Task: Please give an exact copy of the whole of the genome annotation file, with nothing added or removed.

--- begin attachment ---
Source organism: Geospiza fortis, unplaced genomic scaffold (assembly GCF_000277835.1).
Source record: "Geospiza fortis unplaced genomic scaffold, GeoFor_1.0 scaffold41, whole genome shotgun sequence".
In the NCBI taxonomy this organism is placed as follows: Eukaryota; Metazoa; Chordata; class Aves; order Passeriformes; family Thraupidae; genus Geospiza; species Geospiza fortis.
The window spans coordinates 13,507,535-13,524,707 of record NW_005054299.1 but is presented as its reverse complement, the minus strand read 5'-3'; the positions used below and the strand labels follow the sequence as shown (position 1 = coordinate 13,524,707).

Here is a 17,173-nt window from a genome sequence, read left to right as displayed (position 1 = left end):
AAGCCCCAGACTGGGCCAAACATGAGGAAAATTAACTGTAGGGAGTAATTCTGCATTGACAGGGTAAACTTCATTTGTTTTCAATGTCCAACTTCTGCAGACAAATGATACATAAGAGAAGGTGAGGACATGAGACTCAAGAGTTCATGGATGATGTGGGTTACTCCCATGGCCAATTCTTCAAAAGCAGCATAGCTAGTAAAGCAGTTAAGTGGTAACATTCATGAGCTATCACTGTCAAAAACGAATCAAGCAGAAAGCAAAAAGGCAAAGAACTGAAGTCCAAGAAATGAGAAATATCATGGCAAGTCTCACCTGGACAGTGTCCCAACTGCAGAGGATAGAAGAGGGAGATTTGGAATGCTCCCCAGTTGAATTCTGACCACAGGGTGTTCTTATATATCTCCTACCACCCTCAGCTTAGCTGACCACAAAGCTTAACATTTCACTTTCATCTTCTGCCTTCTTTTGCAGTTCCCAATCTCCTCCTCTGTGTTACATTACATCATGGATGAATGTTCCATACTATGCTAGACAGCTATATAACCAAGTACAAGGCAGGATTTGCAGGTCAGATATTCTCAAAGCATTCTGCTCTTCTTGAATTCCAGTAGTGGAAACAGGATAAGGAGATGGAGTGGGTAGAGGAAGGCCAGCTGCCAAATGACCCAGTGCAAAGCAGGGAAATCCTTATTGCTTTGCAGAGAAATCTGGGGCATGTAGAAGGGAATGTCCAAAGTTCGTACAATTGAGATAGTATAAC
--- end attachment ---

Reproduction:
Source organism: Geospiza fortis, unplaced genomic scaffold (assembly GCF_000277835.1).
Source record: "Geospiza fortis unplaced genomic scaffold, GeoFor_1.0 scaffold41, whole genome shotgun sequence".
In the NCBI taxonomy this organism is placed as follows: Eukaryota; Metazoa; Chordata; class Aves; order Passeriformes; family Thraupidae; genus Geospiza; species Geospiza fortis.
The window spans coordinates 13,507,535-13,524,707 of record NW_005054299.1 but is presented as its reverse complement, the minus strand read 5'-3'; the positions used below and the strand labels follow the sequence as shown (position 1 = coordinate 13,524,707).

Here is a 17,173-nt window from a genome sequence, read left to right as displayed (position 1 = left end):
AAGCCCCAGACTGGGCCAAACATGAGGAAAATTAACTGTAGGGAGTAATTCTGCATTGACAGGGTAAACTTCATTTGTTTTCAATGTCCAACTTCTGCAGACAAATGATACATAAGAGAAGGTGAGGACATGAGACTCAAGAGTTCATGGATGATGTGGGTTACTCCCATGGCCAATTCTTCAAAAGCAGCATAGCTAGTAAAGCAGTTAAGTGGTAACATTCATGAGCTATCACTGTCAAAAACGAATCAAGCAGAAAGCAAAAAGGCAAAGAACTGAAGTCCAAGAAATGAGAAATATCATGGCAAGTCTCACCTGGACAGTGTCCCAACTGCAGAGGATAGAAGAGGGAGATTTGGAATGCTCCCCAGTTGAATTCTGACCACAGGGTGTTCTTATATATCTCCTACCACCCTCAGCTTAGCTGACCACAAAGCTTAACATTTCACTTTCATCTTCTGCCTTCTTTTGCAGTTCCCAATCTCCTCCTCTGTGTTACATTACATCATGGATGAATGTTCCATACTATGCTAGACAGCTATATAACCAAGTACAAGGCAGGATTTGCAGGTCAGATATTCTCAAAGCATTCTGCTCTTCTTGAATTCCAGTAGTGGAAACAGGATAAGGAGATGGAGTGGGTAGAGGAAGGCCAGCTGCCAAATGACCCAGTGCAAAGCAGGGAAATCCTTATTGCTTTGCAGAGAAATCTGGGGCATGTAGAAGGGAATGTCCAAAGTTCGTACAATTGAGATAGTATAAC